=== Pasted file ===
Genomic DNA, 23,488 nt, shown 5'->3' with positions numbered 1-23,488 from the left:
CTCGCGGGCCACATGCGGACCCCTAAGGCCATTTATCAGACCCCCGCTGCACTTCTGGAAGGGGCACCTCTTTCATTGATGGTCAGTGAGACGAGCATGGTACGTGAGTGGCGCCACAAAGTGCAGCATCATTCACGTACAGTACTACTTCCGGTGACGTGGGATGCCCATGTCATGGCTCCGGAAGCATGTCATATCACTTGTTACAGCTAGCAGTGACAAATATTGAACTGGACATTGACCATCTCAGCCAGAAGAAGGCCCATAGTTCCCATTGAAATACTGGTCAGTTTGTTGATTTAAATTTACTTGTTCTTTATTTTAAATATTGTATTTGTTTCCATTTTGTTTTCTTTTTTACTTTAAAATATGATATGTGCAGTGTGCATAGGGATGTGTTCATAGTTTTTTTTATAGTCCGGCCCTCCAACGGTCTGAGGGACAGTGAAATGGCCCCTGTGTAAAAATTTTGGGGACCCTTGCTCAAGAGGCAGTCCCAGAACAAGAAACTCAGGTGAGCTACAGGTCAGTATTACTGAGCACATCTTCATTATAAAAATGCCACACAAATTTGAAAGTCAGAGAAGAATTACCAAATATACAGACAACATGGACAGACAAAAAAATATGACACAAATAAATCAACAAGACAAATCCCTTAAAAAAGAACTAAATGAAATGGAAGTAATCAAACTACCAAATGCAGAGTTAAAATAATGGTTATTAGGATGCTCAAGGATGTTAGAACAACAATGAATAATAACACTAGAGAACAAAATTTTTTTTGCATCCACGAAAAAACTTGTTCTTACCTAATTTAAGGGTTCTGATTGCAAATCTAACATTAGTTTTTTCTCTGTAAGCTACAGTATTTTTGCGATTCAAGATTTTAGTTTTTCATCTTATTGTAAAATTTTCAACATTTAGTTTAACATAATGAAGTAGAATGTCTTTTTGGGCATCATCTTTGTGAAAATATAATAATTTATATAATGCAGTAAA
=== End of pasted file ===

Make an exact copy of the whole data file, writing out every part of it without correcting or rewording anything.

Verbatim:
Genomic DNA, 23,488 nt, shown 5'->3' with positions numbered 1-23,488 from the left:
CTCGCGGGCCACATGCGGACCCCTAAGGCCATTTATCAGACCCCCGCTGCACTTCTGGAAGGGGCACCTCTTTCATTGATGGTCAGTGAGACGAGCATGGTACGTGAGTGGCGCCACAAAGTGCAGCATCATTCACGTACAGTACTACTTCCGGTGACGTGGGATGCCCATGTCATGGCTCCGGAAGCATGTCATATCACTTGTTACAGCTAGCAGTGACAAATATTGAACTGGACATTGACCATCTCAGCCAGAAGAAGGCCCATAGTTCCCATTGAAATACTGGTCAGTTTGTTGATTTAAATTTACTTGTTCTTTATTTTAAATATTGTATTTGTTTCCATTTTGTTTTCTTTTTTACTTTAAAATATGATATGTGCAGTGTGCATAGGGATGTGTTCATAGTTTTTTTTATAGTCCGGCCCTCCAACGGTCTGAGGGACAGTGAAATGGCCCCTGTGTAAAAATTTTGGGGACCCTTGCTCAAGAGGCAGTCCCAGAACAAGAAACTCAGGTGAGCTACAGGTCAGTATTACTGAGCACATCTTCATTATAAAAATGCCACACAAATTTGAAAGTCAGAGAAGAATTACCAAATATACAGACAACATGGACAGACAAAAAAATATGACACAAATAAATCAACAAGACAAATCCCTTAAAAAAGAACTAAATGAAATGGAAGTAATCAAACTACCAAATGCAGAGTTAAAATAATGGTTATTAGGATGCTCAAGGATGTTAGAACAACAATGAATAATAACACTAGAGAACAAAATTTTTTTTGCATCCACGAAAAAACTTGTTCTTACCTAATTTAAGGGTTCTGATTGCAAATCTAACATTAGTTTTTTCTCTGTAAGCTACAGTATTTTTGCGATTCAAGATTTTAGTTTTTCATCTTATTGTAAAATTTTCAACATTTAGTTTAACATAATGAAGTAGAATGTCTTTTTGGGCATCATCTTTGTGAAAATATAATAATTTATATAATGCAGTAAA